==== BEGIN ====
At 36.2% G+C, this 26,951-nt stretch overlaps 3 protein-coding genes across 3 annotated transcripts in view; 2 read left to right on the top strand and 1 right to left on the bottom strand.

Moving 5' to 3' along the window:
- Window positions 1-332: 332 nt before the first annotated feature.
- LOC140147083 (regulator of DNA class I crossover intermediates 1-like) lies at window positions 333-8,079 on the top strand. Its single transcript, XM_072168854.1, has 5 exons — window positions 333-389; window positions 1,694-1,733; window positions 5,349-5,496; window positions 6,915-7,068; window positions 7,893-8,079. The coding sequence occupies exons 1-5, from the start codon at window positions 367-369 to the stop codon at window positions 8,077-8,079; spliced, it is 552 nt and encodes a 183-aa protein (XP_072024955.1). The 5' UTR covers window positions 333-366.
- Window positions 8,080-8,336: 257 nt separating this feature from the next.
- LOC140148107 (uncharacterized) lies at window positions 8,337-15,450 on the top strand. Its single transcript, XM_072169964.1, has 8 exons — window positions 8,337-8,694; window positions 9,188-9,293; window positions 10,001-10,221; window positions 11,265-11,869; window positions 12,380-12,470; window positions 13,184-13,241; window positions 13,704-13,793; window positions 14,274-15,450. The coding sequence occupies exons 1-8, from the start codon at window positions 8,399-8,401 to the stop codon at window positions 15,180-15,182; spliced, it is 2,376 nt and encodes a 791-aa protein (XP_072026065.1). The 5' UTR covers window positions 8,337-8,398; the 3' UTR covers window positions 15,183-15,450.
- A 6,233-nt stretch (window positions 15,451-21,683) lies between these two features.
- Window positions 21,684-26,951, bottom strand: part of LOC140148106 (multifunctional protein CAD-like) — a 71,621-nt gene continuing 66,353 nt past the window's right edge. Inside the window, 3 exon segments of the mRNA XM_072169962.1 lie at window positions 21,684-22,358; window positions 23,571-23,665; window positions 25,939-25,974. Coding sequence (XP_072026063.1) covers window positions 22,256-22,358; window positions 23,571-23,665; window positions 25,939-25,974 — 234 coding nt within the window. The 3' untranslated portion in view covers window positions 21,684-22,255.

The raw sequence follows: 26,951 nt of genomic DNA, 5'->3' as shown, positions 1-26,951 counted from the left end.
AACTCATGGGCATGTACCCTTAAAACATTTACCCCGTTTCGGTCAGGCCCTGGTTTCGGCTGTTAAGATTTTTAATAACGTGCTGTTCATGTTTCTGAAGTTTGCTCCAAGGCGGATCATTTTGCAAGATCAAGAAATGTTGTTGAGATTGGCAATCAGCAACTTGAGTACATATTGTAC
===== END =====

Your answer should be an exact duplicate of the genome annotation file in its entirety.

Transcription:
At 36.2% G+C, this 26,951-nt stretch overlaps 3 protein-coding genes across 3 annotated transcripts in view; 2 read left to right on the top strand and 1 right to left on the bottom strand.

Moving 5' to 3' along the window:
- Window positions 1-332: 332 nt before the first annotated feature.
- LOC140147083 (regulator of DNA class I crossover intermediates 1-like) lies at window positions 333-8,079 on the top strand. Its single transcript, XM_072168854.1, has 5 exons — window positions 333-389; window positions 1,694-1,733; window positions 5,349-5,496; window positions 6,915-7,068; window positions 7,893-8,079. The coding sequence occupies exons 1-5, from the start codon at window positions 367-369 to the stop codon at window positions 8,077-8,079; spliced, it is 552 nt and encodes a 183-aa protein (XP_072024955.1). The 5' UTR covers window positions 333-366.
- Window positions 8,080-8,336: 257 nt separating this feature from the next.
- LOC140148107 (uncharacterized) lies at window positions 8,337-15,450 on the top strand. Its single transcript, XM_072169964.1, has 8 exons — window positions 8,337-8,694; window positions 9,188-9,293; window positions 10,001-10,221; window positions 11,265-11,869; window positions 12,380-12,470; window positions 13,184-13,241; window positions 13,704-13,793; window positions 14,274-15,450. The coding sequence occupies exons 1-8, from the start codon at window positions 8,399-8,401 to the stop codon at window positions 15,180-15,182; spliced, it is 2,376 nt and encodes a 791-aa protein (XP_072026065.1). The 5' UTR covers window positions 8,337-8,398; the 3' UTR covers window positions 15,183-15,450.
- A 6,233-nt stretch (window positions 15,451-21,683) lies between these two features.
- Window positions 21,684-26,951, bottom strand: part of LOC140148106 (multifunctional protein CAD-like) — a 71,621-nt gene continuing 66,353 nt past the window's right edge. Inside the window, 3 exon segments of the mRNA XM_072169962.1 lie at window positions 21,684-22,358; window positions 23,571-23,665; window positions 25,939-25,974. Coding sequence (XP_072026063.1) covers window positions 22,256-22,358; window positions 23,571-23,665; window positions 25,939-25,974 — 234 coding nt within the window. The 3' untranslated portion in view covers window positions 21,684-22,255.

The raw sequence follows: 26,951 nt of genomic DNA, 5'->3' as shown, positions 1-26,951 counted from the left end.
AACTCATGGGCATGTACCCTTAAAACATTTACCCCGTTTCGGTCAGGCCCTGGTTTCGGCTGTTAAGATTTTTAATAACGTGCTGTTCATGTTTCTGAAGTTTGCTCCAAGGCGGATCATTTTGCAAGATCAAGAAATGTTGTTGAGATTGGCAATCAGCAACTTGAGTACATATTGTAC